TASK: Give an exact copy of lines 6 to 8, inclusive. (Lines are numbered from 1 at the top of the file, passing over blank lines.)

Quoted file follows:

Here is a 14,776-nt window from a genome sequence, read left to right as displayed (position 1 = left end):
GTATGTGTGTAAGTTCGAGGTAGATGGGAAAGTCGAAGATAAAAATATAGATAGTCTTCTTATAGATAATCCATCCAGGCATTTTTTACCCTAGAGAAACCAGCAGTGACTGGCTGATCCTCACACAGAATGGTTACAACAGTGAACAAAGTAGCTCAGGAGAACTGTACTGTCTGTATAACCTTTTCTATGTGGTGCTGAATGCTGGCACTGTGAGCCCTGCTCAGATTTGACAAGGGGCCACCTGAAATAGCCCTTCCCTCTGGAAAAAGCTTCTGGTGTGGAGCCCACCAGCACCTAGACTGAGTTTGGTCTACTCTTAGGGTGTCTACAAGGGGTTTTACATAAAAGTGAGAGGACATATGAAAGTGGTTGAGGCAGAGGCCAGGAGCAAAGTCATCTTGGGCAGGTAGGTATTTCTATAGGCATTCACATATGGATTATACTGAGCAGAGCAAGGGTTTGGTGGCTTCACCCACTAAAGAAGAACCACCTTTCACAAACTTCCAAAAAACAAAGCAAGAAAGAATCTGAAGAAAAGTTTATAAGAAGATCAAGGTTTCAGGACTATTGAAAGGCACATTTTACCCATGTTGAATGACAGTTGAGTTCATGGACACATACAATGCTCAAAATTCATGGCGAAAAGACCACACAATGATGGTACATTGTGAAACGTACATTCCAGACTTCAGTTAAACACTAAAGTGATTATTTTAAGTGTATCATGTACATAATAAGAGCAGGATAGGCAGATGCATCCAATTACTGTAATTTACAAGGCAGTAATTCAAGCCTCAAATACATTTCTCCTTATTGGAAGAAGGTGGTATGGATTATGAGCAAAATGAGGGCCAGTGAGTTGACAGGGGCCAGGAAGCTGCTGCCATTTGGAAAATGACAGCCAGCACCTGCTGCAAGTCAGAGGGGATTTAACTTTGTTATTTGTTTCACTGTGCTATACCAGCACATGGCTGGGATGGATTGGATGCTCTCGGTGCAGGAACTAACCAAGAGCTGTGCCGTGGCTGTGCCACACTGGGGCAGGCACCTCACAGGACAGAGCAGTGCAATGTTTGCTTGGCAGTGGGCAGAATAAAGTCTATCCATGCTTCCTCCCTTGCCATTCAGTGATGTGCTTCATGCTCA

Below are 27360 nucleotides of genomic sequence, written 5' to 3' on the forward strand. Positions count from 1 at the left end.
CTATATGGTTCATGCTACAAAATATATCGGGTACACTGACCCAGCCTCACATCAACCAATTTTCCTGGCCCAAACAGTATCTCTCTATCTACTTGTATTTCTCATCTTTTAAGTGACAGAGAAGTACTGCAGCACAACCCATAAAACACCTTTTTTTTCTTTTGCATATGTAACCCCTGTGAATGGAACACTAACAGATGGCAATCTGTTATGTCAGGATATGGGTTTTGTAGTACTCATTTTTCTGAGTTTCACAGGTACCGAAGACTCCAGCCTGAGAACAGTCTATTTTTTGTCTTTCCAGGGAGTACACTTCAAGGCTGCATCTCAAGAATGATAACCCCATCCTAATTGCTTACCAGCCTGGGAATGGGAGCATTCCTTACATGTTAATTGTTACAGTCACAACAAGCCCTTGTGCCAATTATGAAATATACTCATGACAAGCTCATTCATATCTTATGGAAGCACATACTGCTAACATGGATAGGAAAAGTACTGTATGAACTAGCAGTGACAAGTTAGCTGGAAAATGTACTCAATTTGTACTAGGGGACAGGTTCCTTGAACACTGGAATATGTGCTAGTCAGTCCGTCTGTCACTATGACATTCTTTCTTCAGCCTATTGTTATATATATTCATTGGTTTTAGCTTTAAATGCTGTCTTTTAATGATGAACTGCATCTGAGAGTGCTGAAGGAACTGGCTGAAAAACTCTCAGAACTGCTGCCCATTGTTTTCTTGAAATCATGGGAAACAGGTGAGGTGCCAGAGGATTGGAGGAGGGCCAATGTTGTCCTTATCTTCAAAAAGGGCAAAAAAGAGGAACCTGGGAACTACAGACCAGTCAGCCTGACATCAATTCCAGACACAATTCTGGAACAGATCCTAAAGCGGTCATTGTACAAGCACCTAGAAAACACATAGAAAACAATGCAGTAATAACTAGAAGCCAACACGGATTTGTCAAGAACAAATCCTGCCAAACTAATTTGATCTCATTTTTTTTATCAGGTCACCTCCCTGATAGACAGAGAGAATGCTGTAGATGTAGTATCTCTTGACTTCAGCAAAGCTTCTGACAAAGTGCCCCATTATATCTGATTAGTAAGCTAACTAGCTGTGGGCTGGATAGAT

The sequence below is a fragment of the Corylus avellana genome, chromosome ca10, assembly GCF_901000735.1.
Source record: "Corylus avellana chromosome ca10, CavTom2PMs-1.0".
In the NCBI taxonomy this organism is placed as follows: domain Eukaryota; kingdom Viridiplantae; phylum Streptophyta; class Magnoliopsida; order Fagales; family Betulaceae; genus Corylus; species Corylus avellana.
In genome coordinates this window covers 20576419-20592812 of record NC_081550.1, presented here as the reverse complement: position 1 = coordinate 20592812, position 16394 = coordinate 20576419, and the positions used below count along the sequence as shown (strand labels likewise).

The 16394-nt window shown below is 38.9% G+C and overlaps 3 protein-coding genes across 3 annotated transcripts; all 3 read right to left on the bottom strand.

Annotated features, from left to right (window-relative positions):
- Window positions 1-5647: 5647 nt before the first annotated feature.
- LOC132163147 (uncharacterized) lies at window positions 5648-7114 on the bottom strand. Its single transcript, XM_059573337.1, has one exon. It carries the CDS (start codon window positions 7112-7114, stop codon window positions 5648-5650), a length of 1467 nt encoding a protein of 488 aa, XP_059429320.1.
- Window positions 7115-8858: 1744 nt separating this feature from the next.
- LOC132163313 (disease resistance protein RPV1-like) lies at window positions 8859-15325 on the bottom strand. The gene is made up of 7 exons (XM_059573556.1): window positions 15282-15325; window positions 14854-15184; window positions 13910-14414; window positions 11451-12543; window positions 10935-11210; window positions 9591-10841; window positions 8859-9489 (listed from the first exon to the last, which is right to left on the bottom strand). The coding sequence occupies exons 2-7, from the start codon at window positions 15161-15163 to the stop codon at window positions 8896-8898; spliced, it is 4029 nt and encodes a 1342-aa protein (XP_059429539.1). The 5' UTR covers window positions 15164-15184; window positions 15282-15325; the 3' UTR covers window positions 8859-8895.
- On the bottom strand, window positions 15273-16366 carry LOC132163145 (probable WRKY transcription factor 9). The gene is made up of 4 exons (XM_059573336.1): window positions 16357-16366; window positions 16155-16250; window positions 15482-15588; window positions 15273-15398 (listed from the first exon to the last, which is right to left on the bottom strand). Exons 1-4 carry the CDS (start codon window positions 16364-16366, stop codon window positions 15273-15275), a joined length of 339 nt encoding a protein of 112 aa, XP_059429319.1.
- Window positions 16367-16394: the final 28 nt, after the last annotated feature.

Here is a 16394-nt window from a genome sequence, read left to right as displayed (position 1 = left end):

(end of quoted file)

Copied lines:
Source record: "Corylus avellana chromosome ca10, CavTom2PMs-1.0".
In the NCBI taxonomy this organism is placed as follows: domain Eukaryota; kingdom Viridiplantae; phylum Streptophyta; class Magnoliopsida; order Fagales; family Betulaceae; genus Corylus; species Corylus avellana.
In genome coordinates this window covers 20576419-20592812 of record NC_081550.1, presented here as the reverse complement: position 1 = coordinate 20592812, position 16394 = coordinate 20576419, and the positions used below count along the sequence as shown (strand labels likewise).